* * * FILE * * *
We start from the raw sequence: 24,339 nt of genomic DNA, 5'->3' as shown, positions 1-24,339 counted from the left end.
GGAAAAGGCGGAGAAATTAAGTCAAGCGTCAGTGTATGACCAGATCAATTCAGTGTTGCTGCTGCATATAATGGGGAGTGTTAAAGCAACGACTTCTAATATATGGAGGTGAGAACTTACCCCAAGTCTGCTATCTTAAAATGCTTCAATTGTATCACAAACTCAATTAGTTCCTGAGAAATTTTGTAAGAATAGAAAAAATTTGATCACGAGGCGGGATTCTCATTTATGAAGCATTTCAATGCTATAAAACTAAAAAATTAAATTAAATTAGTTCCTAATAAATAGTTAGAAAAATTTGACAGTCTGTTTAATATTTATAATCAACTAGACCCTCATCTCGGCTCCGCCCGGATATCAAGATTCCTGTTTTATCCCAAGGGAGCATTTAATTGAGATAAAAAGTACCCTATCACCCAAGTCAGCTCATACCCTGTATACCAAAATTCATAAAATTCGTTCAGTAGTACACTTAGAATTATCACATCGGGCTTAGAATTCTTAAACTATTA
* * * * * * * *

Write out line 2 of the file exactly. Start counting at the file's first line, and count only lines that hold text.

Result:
GGAAAAGGCGGAGAAATTAAGTCAAGCGTCAGTGTATGACCAGATCAATTCAGTGTTGCTGCTGCATATAATGGGGAGTGTTAAAGCAACGACTTCTAATATATGGAGGTGAGAACTTACCCCAAGTCTGCTATCTTAAAATGCTTCAATTGTATCACAAACTCAATTAGTTCCTGAGAAATTTTGTAAGAATAGAAAAAATTTGATCACGAGGCGGGATTCTCATTTATGAAGCATTTCAATGCTATAAAACTAAAAAATTAAATTAAATTAGTTCCTAATAAATAGTTAGAAAAATTTGACAGTCTGTTTAATATTTATAATCAACTAGACCCTCATCTCGGCTCCGCCCGGATATCAAGATTCCTGTTTTATCCCAAGGGAGCATTTAATTGAGATAAAAAGTACCCTATCACCCAAGTCAGCTCATACCCTGTATACCAAAATTCATAAAATTCGTTCAGTAGTACACTTAGAATTATCACATCGGGCTTAGAATTCTTAAACTATTA